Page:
Once you have learned to integrate some of these strategies and adjust your mindset from fixed to growth, it’s time to take ownership of your new attitude. At first, some people may not understand why you’re suddenly all about setting goals, crushing them, and working towards becoming a better you. Still, one thing to keep in mind is that you should surround yourself with people who will make your future self better – not the ones potentially holding you back. The ones who don’t serve you and the person you’re trying to become might be confused or uncomfortable with your transformation. In this case, remind them that “Whatever makes you uncomfortable is your biggest opportunity for growth” (Bryant McGill). Go one step further than taking ownership over your new mindset and take it upon yourself to spread this mindset to these friends. Join them in their journey from changing words like ‘never’ to ‘not yet’ and watch as they see everything shift from ‘impossible’ to ‘I’m possible.’ As you proudly wear your growth mindset like a set of armor, it will not only solidify your new attitude but potentially incite change in those around you. I don’t have kids, but something that would be important to me to pass along to my hypothetical children would be utilizing a growth mindset and working to detach them from a fixed mindset. My goal would be to teach through actions, and once they had begun mastering a growth mindset, I would take great pride in watching them instill the same gift in others. If we could all proudly take ownership over our growth mindsets, I wonder what the world would look like today? While that’s an impossible (or ‘I’m possible’?) question, what we can do is cultivate our own growth mindset and pass it along to those around us so that we may all begin to fire our old self to begin molding our new, best selves. 

Final Thoughts 

A final quote to leave you with by John Maxwell summarizes much of what we’ve discussed here: “If we’re growing, we’re always going to be out of our comfort zone.” Thus, to create your ultimate life, you must be ready to undergo growth and change, usually stemming from challenges or obstacles placed in your way. When you are faced with these hurdles and have a fixed mindset, it can seem hopeless and like you will never be able to truly accomplish your goal or become who you want to be. However, once you begin to understand the difference between a fixed and a growth mindset, you can start to adjust your thinking, and it will become easier to see these challenges as opportunities rather than hardships. Furthermore, you must remember it’s about the journey, not the destination, and that learning to integrate ‘yet’ instead of words that implicate failure will take you far. On that note, being open to learning from the mistakes of others or listening to their honest feedback is challenging yet crucial in order to become your best self, and taking ownership over your new mindset can, in turn, help others cultivate their own growth mindset. Ultimately, integrating these 5 techniques to adjust from a fixed to a growth mindset is critical in order to fire your old self to make way for your new, best self while remembering Life’s Short, Love the Life You Live!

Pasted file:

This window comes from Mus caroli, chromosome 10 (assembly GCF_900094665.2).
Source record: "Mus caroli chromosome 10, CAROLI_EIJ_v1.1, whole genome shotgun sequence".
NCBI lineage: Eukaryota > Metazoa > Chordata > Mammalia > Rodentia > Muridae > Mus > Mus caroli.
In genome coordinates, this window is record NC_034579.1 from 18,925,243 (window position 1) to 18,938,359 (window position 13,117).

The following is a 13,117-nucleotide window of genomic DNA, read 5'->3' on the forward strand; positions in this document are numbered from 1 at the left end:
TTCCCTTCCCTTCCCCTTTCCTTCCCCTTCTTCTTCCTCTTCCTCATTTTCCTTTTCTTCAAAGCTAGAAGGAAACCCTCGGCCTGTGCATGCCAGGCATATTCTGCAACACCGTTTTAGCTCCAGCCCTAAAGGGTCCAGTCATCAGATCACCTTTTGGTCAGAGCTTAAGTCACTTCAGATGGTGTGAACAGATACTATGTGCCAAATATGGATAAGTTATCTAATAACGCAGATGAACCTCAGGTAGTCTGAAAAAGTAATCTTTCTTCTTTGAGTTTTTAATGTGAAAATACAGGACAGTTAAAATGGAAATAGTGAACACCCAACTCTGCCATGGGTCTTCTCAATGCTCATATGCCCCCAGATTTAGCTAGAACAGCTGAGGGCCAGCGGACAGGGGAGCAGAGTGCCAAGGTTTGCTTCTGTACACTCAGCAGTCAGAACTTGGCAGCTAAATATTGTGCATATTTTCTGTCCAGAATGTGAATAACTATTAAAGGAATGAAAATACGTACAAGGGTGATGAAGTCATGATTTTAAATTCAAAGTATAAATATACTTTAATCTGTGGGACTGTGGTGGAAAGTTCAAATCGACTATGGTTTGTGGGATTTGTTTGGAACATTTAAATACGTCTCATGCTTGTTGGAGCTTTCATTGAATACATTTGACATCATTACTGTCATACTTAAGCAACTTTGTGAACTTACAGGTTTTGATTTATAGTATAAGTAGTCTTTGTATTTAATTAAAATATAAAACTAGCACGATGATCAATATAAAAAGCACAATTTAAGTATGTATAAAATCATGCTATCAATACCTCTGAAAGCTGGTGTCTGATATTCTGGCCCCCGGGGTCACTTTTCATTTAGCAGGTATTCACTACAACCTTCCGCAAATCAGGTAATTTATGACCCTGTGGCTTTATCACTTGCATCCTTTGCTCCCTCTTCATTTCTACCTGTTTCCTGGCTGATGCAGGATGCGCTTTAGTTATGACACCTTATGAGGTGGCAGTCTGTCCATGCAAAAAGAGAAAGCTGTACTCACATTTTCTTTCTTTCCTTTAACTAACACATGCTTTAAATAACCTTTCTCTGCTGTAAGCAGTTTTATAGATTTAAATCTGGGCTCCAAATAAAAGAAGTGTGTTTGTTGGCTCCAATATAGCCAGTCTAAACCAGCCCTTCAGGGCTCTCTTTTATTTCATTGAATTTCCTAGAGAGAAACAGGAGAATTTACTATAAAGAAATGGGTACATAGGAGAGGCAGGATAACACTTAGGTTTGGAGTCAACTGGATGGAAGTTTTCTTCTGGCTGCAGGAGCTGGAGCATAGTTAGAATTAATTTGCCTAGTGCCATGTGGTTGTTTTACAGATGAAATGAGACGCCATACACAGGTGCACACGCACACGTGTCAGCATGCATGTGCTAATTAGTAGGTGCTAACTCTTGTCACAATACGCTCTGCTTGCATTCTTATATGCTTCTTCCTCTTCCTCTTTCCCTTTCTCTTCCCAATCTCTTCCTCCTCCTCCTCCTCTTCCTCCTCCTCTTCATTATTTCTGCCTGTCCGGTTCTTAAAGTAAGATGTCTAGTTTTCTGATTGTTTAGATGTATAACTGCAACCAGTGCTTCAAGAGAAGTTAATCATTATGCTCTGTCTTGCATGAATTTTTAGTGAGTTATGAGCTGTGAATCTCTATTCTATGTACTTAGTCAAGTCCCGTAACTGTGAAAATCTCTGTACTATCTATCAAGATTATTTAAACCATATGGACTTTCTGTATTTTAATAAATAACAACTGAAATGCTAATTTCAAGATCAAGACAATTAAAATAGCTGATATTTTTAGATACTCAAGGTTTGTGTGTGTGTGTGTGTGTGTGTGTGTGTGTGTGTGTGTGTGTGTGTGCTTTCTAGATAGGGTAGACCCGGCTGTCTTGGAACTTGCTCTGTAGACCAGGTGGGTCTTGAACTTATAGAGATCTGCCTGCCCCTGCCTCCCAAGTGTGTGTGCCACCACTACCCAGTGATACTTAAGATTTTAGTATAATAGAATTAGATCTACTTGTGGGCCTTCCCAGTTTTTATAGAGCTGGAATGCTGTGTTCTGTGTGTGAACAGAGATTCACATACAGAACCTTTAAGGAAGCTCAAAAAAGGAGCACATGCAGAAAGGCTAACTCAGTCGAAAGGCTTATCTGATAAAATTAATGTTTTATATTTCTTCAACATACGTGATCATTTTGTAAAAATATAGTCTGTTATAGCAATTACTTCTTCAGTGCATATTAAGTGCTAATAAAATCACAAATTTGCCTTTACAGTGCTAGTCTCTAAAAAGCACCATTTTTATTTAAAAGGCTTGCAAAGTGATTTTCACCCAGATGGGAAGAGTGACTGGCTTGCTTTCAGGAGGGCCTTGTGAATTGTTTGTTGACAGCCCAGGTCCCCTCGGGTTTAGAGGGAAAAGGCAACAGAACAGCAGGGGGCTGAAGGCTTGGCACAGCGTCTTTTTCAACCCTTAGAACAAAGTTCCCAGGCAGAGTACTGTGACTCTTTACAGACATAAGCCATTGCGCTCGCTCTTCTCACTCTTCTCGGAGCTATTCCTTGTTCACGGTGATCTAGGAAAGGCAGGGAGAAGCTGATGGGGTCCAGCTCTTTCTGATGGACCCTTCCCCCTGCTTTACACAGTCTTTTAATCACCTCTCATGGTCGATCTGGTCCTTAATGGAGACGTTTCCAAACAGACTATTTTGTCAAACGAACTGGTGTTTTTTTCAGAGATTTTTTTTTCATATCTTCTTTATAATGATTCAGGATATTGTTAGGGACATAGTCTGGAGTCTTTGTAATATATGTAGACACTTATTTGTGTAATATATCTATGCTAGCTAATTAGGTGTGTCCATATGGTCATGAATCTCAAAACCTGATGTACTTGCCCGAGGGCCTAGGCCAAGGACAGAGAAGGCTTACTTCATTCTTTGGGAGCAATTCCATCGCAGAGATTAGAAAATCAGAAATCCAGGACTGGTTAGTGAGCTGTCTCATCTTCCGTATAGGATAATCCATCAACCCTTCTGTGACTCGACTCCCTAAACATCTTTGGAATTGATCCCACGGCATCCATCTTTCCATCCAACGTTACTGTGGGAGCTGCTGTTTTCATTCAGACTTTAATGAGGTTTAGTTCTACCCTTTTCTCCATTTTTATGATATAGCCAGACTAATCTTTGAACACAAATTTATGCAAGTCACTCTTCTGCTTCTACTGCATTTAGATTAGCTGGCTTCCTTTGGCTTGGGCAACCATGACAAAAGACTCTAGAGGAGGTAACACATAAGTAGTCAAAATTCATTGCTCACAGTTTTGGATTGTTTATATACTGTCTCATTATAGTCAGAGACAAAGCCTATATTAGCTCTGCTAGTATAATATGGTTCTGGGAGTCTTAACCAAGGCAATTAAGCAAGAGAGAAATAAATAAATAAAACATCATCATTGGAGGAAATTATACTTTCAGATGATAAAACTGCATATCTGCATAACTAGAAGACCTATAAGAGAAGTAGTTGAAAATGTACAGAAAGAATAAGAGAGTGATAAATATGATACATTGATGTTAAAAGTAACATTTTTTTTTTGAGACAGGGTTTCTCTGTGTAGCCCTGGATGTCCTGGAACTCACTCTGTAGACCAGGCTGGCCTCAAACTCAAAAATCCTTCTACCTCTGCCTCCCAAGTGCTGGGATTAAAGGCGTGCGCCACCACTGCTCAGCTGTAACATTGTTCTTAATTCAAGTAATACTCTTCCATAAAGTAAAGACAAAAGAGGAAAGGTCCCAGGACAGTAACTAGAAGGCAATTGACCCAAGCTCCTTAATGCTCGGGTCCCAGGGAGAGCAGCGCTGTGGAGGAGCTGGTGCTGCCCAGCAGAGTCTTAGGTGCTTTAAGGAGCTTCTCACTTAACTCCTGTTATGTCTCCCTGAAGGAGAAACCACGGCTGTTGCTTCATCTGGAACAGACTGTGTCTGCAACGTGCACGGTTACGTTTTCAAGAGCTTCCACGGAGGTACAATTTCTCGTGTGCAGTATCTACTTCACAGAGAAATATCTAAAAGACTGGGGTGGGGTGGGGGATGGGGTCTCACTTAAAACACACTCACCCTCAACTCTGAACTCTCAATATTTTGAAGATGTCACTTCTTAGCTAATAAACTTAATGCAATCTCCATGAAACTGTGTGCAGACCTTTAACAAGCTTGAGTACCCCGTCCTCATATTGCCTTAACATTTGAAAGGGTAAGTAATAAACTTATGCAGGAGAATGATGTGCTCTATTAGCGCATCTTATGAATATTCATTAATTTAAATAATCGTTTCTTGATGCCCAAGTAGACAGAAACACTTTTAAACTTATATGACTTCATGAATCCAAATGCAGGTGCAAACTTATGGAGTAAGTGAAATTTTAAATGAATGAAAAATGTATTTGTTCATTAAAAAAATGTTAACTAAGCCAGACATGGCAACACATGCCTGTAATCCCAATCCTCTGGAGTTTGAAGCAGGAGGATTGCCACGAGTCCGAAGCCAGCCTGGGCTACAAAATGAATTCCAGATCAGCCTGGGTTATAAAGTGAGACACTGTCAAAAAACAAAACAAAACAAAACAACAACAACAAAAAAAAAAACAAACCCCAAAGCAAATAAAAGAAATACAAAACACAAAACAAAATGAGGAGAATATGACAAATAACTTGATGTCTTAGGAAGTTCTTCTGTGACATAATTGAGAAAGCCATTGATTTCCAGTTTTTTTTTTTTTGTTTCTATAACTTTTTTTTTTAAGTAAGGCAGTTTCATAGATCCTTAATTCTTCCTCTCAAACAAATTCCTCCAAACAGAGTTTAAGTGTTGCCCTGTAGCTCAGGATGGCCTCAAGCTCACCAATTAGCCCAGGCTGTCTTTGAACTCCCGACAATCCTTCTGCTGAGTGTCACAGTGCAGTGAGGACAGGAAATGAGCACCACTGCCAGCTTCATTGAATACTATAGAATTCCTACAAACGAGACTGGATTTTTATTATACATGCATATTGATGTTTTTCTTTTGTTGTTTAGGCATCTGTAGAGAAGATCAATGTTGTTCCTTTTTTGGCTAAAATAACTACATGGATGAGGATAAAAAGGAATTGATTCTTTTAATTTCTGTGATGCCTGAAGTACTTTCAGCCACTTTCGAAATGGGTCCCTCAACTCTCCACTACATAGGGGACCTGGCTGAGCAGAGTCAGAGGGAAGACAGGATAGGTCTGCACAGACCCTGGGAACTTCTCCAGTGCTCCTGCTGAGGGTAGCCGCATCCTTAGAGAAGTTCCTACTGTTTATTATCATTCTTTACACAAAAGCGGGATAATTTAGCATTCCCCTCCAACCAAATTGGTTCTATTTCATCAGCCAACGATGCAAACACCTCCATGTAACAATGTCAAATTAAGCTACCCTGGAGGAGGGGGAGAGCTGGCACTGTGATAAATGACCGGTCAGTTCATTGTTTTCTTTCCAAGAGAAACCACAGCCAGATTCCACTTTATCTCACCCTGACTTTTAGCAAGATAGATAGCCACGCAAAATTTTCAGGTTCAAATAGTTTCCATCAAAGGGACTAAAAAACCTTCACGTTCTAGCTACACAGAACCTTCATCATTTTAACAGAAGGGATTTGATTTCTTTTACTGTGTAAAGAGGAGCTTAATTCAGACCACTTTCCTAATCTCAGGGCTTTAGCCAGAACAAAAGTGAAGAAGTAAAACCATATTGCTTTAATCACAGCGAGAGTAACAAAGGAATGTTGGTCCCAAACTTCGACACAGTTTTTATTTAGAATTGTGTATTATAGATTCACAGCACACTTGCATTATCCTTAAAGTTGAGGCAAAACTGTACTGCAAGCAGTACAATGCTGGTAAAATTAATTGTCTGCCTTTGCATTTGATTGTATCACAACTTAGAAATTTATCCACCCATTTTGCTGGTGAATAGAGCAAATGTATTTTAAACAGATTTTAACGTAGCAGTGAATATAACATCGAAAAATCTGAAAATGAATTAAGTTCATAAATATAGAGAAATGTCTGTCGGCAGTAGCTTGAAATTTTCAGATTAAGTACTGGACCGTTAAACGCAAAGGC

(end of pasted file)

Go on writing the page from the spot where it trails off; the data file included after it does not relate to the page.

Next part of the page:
Dani VanDusen

Dani VanDusen is a freelance writer and editor located in St. Albert, Alberta, Canada. She holds a BA in English from the University of Alberta where she graduated with distinction, and has been freelancing since the middle of the pandemic. An avid mental health enthusiast, rollerblade extraordinaire, dog mama, and pizza lover, she is a self-proclaimed ‘weirdo’ and says that this helps her be relatable and open in her writing. Dani has been a writer for the Fire Yourself movement since August 2021 and is an integral part of our content team.